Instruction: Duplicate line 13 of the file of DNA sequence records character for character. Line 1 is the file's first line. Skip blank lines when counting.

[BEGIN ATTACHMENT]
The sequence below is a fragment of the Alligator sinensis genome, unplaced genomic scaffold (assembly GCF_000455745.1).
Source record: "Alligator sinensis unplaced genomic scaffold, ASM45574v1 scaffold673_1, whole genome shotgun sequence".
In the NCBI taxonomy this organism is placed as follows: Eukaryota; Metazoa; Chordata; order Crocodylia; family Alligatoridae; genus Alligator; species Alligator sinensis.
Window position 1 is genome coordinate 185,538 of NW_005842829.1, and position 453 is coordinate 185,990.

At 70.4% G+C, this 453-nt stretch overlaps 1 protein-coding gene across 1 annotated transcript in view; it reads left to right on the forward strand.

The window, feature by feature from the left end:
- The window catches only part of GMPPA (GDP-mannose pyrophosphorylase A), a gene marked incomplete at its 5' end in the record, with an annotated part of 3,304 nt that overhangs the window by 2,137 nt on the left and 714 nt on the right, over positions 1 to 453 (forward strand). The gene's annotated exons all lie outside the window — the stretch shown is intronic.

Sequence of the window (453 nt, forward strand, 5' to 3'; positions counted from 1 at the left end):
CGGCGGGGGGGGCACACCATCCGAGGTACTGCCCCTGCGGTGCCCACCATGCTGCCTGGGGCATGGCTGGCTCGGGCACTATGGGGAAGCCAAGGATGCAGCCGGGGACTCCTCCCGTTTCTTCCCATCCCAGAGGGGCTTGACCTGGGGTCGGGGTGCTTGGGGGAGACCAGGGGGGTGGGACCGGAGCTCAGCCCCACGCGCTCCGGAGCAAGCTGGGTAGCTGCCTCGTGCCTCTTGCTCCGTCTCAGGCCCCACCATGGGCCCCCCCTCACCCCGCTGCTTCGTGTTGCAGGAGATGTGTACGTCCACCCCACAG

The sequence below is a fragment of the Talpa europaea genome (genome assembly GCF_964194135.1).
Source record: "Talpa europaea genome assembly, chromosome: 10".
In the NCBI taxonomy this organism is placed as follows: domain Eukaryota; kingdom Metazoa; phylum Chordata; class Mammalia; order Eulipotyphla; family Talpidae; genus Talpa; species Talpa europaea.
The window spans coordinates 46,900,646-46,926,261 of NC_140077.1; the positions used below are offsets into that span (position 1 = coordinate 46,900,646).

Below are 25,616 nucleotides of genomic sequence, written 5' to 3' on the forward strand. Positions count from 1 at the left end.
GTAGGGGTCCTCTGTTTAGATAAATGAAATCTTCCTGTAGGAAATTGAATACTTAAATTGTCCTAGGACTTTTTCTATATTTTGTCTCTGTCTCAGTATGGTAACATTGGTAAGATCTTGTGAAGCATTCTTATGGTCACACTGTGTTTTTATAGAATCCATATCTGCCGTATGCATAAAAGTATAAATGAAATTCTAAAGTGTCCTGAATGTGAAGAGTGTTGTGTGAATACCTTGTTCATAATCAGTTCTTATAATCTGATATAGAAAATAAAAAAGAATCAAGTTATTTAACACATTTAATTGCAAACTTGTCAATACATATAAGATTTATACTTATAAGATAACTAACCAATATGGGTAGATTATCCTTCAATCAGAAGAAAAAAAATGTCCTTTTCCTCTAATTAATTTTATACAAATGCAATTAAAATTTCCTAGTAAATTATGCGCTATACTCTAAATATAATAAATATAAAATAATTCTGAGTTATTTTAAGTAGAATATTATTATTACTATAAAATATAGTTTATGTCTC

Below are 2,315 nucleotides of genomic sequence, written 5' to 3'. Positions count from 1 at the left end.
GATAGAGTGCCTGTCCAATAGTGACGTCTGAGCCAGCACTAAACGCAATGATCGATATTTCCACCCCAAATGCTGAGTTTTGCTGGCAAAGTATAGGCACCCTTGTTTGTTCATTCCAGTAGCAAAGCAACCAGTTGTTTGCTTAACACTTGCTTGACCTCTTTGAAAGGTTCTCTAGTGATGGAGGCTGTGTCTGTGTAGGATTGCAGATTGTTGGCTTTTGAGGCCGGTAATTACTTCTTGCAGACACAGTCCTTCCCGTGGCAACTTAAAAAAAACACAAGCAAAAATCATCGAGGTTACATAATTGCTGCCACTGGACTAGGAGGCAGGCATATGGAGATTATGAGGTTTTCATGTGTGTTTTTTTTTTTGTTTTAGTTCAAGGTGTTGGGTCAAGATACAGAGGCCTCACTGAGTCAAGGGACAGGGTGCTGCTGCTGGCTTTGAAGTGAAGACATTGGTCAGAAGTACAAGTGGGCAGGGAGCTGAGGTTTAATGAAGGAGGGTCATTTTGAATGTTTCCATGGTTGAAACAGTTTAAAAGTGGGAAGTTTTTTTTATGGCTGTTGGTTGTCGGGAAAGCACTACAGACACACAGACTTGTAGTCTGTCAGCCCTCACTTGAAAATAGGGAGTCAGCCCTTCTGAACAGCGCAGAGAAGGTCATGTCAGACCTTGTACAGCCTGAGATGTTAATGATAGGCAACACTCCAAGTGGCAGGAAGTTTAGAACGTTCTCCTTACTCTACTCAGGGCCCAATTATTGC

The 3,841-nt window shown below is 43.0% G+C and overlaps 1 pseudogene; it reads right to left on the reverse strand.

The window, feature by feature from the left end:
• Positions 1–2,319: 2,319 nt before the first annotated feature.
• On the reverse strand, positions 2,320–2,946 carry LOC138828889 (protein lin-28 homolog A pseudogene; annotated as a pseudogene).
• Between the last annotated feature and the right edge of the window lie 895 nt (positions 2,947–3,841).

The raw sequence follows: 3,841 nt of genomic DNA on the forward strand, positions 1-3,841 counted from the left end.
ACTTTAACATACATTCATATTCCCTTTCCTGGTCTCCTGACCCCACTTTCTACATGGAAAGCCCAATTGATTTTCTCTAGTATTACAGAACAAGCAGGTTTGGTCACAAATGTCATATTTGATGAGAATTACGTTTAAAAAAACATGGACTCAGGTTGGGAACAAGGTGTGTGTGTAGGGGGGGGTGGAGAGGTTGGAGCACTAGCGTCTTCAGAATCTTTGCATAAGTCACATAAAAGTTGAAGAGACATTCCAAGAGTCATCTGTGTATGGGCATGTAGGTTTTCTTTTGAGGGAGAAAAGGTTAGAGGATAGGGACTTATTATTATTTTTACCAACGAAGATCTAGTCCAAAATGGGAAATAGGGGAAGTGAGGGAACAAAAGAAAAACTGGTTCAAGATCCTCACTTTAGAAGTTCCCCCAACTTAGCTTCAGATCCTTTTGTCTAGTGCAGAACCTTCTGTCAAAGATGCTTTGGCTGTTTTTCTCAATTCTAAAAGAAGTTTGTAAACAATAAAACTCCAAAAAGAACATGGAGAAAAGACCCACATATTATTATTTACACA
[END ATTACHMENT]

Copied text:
The window spans coordinates 46,900,646-46,926,261 of NC_140077.1; the positions used below are offsets into that span (position 1 = coordinate 46,900,646).